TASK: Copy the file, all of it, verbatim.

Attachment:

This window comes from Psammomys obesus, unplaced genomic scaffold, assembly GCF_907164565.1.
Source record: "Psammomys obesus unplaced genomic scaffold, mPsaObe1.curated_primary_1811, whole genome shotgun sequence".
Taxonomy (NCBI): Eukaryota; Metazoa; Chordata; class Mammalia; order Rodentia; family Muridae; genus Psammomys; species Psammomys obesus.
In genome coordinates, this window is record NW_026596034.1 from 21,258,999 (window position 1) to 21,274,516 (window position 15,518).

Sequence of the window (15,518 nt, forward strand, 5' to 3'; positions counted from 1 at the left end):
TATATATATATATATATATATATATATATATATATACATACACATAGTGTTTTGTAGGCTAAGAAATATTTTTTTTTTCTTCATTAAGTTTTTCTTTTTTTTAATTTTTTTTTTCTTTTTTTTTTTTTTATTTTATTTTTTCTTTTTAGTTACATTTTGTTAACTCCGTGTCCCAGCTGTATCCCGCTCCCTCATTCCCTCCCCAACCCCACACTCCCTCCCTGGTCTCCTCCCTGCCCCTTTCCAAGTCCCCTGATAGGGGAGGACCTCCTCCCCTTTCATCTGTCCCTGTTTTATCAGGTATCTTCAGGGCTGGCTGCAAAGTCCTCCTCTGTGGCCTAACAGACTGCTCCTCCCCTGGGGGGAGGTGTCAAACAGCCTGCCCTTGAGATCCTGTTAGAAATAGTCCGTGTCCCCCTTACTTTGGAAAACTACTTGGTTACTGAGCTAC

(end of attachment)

This window comes from Psammomys obesus, unplaced genomic scaffold, assembly GCF_907164565.1.
Source record: "Psammomys obesus unplaced genomic scaffold, mPsaObe1.curated_primary_1811, whole genome shotgun sequence".
Taxonomy (NCBI): Eukaryota; Metazoa; Chordata; class Mammalia; order Rodentia; family Muridae; genus Psammomys; species Psammomys obesus.
In genome coordinates, this window is record NW_026596034.1 from 21,258,999 (window position 1) to 21,274,516 (window position 15,518).

Sequence of the window (15,518 nt, forward strand, 5' to 3'; positions counted from 1 at the left end):
TATATATATATATATATATATATATATATATATATACATACACATAGTGTTTTGTAGGCTAAGAAATATTTTTTTTTTCTTCATTAAGTTTTTCTTTTTTTTAATTTTTTTTTTCTTTTTTTTTTTTTTATTTTATTTTTTCTTTTTAGTTACATTTTGTTAACTCCGTGTCCCAGCTGTATCCCGCTCCCTCATTCCCTCCCCAACCCCACACTCCCTCCCTGGTCTCCTCCCTGCCCCTTTCCAAGTCCCCTGATAGGGGAGGACCTCCTCCCCTTTCATCTGTCCCTGTTTTATCAGGTATCTTCAGGGCTGGCTGCAAAGTCCTCCTCTGTGGCCTAACAGACTGCTCCTCCCCTGGGGGGAGGTGTCAAACAGCCTGCCCTTGAGATCCTGTTAGAAATAGTCCGTGTCCCCCTTACTTTGGAAAACTACTTGGTTACTGAGCTAC